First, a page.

One of the largest yard projects was at Selkirk Yard outside of Albany, New York. Billed as a twenty million dollar undertaking circa 1966, the yard was rebuilt and automated, increasing capacity to handle 8,329 cars a day from 2,300. When completed in 1968, the Central spent $29 million, including $4 million for a diesel locomotive service facility. When opened, the rebuilt terminal was named the Alfred E. Perlman Yard.
Perlman's modernization of the Central's physical plant also included paring down four-track main line routes to double track with centralized traffic control. On January 16, 1957, he was the first to push the button at the Erie, Pennsylvania control center activating the world's longest stretch of electronically controlled railroad, at a cost of $6,238,460. Centralized traffic control enabled one operator each shift to control the trains between Erie and Cleveland, Ohio. while another operator each shift controlled train movement between Erie and Buffalo, New York. Crossovers were located an average of every seven miles. If a locomotive engineer missed a signal, the train would automatically stop, and could not be moved until the engineer complied with the signal indication. Even in blizzard conditions, the train dispatchers could start snow melters located miles away with the push of a button. Freight trains could be operated at 60 miles an hour and passenger trains could be operated at 79 miles an hour over the 163-mile stretch of double track. The two remaining segments of the former four-track main line were dismantled, saving the Central money in terms of both maintenance and taxes. With the opening of the Erie center in 1957, Perlman indicated the Central's entire New York-Chicago main line would be operated under centralized traffic control by 1963, and the company was already installing centralized traffic control between Buffalo and Syracuse, New York.
On the historically negative side, Perlman refused to save a single New York Central steam locomotive for posterity; the only two (Mohawk) large locomotives that escaped scrapping were due to sale (L3a No. 3001: now at the National New York Central Railroad Museum in Elkhart, Indiana) and inadvertence (L2d No. 2933: now at the National Museum of Transport in St. Louis, Missouri). All NYC Hudsons, other Mohawks and Niagaras were unceremoniously scrapped in 1955–1957.
As he had done on the Rio Grande, Perlman opened a railroad research laboratory on the Central at Cleveland, Ohio. Perlman also brought in a young crop of like-minded managers; according to Modern Railroads, his executive team was an average of 46 years old. Perlman said he considered developing good managers "The No. 1 responsibility of any chief executive officer . . . a machine is only as good as the man behind it."
Even as chief executive officer, Perlman was known to carry boots and denims in his business car. Among the business maxims Perlman is best remembered for is a comment which appeared in the New York Times on July 3, 1958. "After you've done a thing the same way for two years, look it over carefully. After five years, look at it with suspicion. And after ten years, throw it away and start all over." In 1960, with railroad deregulation under the Staggers Rail Act more than two decades away, Perlman was quoted as saying the railroad industry could solve its own problems "If we can be permitted as volume carriers to price our services competitively, based on costs."
Beginning February 1, 1968, Perlman was president, director, and chief administrative office of Penn Central Transportation (PC), the ill-fated merger of the New York Central with the Pennsylvania Railroad. Stuart T. Saunders, leader of the Pennsylvania for five years, was named chairman. Penn Central operated a system with 40,000 miles (64,000 km) of track in fourteen states and two Canadian provinces. It had total assets of $6.3 billion and annual revenues of nearly $2 billion. Within two years of merger, competition from trucking on the federally funded Interstate Highway System and the St. Lawrence Seaway, de-industralization in the Northeast and Rust Belt, an economic downturn, strict regulation, heavy taxation, redundant trackage, outdated work rules, the inability to end money-losing passenger services, the forced integration of the financially disabled New York, New Haven and Hartford Railroad by the Interstate Commerce Commission, coupled with Penn Central's own bungled integration of the merged companies and mismanagement, resulted in the largest corporate bankruptcy in American history to that time. After Perlman's death, his son stated, "My father was Vice-Chairman of the Penn Central and has been quoted as saying that was not a merger, but a takeover."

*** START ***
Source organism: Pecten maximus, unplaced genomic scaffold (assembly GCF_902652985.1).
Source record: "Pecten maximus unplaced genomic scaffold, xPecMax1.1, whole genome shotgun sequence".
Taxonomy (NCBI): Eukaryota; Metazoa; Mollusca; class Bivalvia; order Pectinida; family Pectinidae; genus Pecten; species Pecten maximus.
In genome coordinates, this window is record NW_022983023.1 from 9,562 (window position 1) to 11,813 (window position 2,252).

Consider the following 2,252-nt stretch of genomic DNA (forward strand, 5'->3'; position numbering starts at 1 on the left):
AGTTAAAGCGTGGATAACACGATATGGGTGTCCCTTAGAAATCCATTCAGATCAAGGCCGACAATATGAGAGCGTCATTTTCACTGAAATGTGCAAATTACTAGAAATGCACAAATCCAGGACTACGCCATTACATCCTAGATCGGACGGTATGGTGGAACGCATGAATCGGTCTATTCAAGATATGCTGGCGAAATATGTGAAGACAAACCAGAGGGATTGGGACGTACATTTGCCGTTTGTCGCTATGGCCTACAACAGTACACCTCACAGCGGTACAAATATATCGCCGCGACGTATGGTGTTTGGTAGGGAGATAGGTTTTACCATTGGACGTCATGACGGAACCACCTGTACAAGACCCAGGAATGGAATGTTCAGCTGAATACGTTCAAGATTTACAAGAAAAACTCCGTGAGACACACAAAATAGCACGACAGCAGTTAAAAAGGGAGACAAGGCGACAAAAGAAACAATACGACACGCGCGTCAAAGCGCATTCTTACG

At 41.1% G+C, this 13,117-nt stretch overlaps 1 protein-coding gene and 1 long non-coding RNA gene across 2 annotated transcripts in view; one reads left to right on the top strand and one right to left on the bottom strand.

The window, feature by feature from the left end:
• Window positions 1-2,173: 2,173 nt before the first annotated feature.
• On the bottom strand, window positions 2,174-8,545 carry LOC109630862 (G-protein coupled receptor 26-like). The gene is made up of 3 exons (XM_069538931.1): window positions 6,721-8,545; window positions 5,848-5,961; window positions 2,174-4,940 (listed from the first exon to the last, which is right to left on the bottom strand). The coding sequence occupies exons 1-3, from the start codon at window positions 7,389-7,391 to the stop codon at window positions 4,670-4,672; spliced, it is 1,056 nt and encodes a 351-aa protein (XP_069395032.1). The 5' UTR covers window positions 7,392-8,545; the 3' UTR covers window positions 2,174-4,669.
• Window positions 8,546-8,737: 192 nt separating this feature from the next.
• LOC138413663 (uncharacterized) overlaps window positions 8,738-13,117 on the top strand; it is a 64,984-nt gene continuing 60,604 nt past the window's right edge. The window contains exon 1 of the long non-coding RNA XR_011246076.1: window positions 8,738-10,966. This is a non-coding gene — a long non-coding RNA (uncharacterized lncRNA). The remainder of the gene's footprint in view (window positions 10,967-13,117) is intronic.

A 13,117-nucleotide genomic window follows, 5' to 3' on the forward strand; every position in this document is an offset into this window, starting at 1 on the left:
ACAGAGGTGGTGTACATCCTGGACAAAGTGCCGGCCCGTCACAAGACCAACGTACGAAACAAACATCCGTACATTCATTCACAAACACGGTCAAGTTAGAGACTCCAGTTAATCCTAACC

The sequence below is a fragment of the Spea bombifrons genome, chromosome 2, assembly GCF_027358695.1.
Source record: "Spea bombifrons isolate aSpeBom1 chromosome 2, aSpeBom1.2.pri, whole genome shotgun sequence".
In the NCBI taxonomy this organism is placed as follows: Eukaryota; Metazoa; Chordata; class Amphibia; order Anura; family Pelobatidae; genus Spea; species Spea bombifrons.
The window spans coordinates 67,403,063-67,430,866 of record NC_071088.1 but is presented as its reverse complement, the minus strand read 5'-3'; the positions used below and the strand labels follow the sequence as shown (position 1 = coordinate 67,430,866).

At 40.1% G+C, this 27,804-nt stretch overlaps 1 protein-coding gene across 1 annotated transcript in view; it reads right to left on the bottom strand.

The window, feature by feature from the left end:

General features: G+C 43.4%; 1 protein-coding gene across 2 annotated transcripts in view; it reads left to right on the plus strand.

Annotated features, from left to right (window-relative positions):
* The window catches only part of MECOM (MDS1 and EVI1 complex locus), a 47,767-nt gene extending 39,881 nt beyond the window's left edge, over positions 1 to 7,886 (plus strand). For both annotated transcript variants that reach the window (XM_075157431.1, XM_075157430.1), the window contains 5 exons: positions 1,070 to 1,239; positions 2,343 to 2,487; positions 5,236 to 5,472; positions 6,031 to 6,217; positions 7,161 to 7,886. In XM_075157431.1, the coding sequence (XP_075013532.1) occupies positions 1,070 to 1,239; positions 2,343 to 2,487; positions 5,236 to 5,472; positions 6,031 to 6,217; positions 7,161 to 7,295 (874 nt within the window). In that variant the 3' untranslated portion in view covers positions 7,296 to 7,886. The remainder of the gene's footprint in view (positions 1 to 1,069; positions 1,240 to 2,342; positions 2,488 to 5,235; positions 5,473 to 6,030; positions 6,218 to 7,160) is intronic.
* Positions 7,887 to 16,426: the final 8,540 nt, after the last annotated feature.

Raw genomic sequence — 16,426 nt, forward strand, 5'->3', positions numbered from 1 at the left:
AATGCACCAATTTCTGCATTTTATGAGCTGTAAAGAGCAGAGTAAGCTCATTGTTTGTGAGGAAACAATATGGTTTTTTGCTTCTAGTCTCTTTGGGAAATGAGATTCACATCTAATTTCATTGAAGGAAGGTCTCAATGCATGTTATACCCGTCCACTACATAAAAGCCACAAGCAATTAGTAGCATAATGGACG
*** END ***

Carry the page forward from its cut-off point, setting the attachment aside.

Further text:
Western Pacific and Retirement
Along with Stuart T. Saunders and David C. Bevan (both from the Pennsylvania), Perlman was dismissed from the Penn Central on June 8, 1970. Saunders, an attorney, returned to private practice, having held onto his stock and suffered a personal loss of $700,000 (in 1970 dollars). Bevan was tried and acquitted for embezzling $4 million in Penn Central funds. Perlman, however, remained in railroading, and was hired to revitalize the Western Pacific Railroad. He served as president from December 1, 1970 to December 31, 1972, and chairman from 1970 until his retirement on June 24, 1976. Later that year, the Western Pacific was sold to a private investment group led by Perlman protégé Robert G. "Mike" Flannery. The Western Pacific was merged into the Union Pacific Railroad on January 1, 1983.
Perlman died April 30, 1983 in San Francisco, California. He is remembered as one of Trains Magazine's ten most prominent railroad presidents of the Twentieth Century.
Alfred E. Perlman Overview
Born: November 22, 1902, Saint Paul, Minnesota
Died: April 30, 1983 (aged 80), San Francisco, California
Occupation: Railroad executive
Years active: 1948–1976
Known for: Denver and Rio Grande Western Railroad, New York Central Railroad, Penn Central Railroad, Western Pacific Railroad
Spouse: Adele Sylvia Emrich
Children: Michael Louis; Lee Alfred; Constance
Penn Central E8A 4059 and sisters with a mail train at Hudson, New York, September 2, 1968. Photo by Roger Puta
Conferring outside Hearing Room of Interstate Commerce Commission in Washington, D.C., Alfred E. Perlman (right), President of New York Central Railroad, confers with Stuart W. Saunders, Chairman of Pennsylvania Railroad, about employee protection agreement.